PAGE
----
Computer Vision Syndrome
Computer vision syndrome(CVS), also referred to as digital eye strain, describes a group of eye and vision-related problems that result from prolonged computer, tablet, e-reader and cell phone use. These problems have been increasing in frequency over the past few decades. Many people have some symptoms if they use a computer or digital device for long periods. Most computer or digital device users have symptoms at least some of the time. Digital eye strain is very common in both children and adults.
To help alleviate digital eyestrain, follow the 20-20-20 rule; take a 20-second break to view something 20 feet away every 20 minutes.
Computer vision syndrome can cause many symptoms, including:
• Blurred vision
• Double vision
• Dry eye
• Eye discomfort
• Eye fatigue
• Eye itching
• Eye redness
• Eye tearing
• Neck and shoulder pain
Most of these symptoms are short-term (temporary). They often lessen or go away when you stop using your computer or device. But symptoms may continue for a longer time
Computer vision syndrome occurs as a result of prolonged digital screen use.
Digital screens cause a person’s eyes to work harder than normal. Several factors are responsible for this, including –
• the screen content being less sharp or focused
• poor contrast of the screen’s content against its background
• reflections or glare bouncing off the screen
The following factors may also contribute to CVS:
• viewing the screen in low light conditions
• being too close to or too far from the screen
• positioning the screen at an angle that causes eye strain
• taking insufficient screen breaks
Together, these factors put greater demands on the eyes’ ability to track and focus. These demands are even higher for people who have minor uncorrected vision problems.
If the additional demands on the visual system occur over extended periods, a person may experience symptoms of CVS.
Risk Factors –
You may be at greater risk for digital eye strain if you:
• Spend a few hours or more a day at a computer or on a digital device
• Are too close to your computer or digital device screen
• View your computer or digital device at the wrong angle
• Have bad posture while using your computer or digital device
• Have eye problems (even minor ones) not corrected with glasses or contact lenses
• Have a pair of glasses that is not suitable for viewing the distance of your computer
• Don’t take breaks while you are working
The symptoms of CVS will usually go away after a sufficient break from screen use. However, people who have underlying eye or vision problems will need to treat these problems to prevent future episodes of CVS.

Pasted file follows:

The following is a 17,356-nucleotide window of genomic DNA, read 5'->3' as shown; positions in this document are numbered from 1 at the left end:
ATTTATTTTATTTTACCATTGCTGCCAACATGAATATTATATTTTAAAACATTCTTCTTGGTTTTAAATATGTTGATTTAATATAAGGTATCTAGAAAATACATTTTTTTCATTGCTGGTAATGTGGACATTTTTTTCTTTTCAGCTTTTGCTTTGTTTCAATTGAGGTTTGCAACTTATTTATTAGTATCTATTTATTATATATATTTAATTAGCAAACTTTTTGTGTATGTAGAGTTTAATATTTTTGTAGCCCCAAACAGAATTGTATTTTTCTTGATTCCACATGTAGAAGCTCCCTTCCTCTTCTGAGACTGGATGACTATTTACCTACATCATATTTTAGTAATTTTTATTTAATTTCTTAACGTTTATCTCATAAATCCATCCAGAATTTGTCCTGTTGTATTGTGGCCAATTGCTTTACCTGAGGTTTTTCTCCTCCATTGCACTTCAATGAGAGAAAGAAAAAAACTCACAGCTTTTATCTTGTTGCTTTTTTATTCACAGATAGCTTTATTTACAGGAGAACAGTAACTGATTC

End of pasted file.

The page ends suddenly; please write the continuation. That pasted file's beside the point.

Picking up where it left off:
• Regular eye checkups
People who do not visit their eye doctor regularly may have undiagnosed vision problems that worsen as a result of prolonged screen use. Others may be using outdated prescription glasses or lenses that are no longer effective in correcting their vision problems.
Regular visits to an eye doctor can reduce the risk of CVS and other vision problems.
• Vision therapy
Vision therapy is a form of therapy that aims to develop or improve a person’s vision. It involves the use of eye exercises to improve eye movement and focusing.
• Laser eye surgery
Some people with underlying vision problems may be good candidates for laser eye surgery. This procedure uses lasers to reshape the surface of the eye so that it can focus more effectively
The best way to prevent CVS is to avoid long and uninterrupted periods of digital screen use. However, this is not an option for many people who work at a computer.
The AOA (American Optometric Association) recommend following the 20-20-20 rule when working at a computer. Doing this involves taking a 20-second break every 20 minutes to view something that is 20 feet away. Following the 20-20-20 rule can reduce eye strain from digital screen use.
Other tips for preventing the symptoms of CVS include:
• Positioning the screen at the optimal distance, which will be about 20–28 inches from the eyes
• Positioning the screen at a comfortable angle, with the center of the screen 15–20 degrees below eye level
• Ensuring that there is adequate lighting
• Using an antiglare screen or changing the angle of the screen to avoid glare from lighting
• Remembering to blink regularly enough to avoid eye dryness
• Wearing glasses or lenses to correct any underlying vision problems, where necessary
• Sitting comfortably with both feet flat on the floor and support in place for the arms while typing
• Taking regular rest breaks
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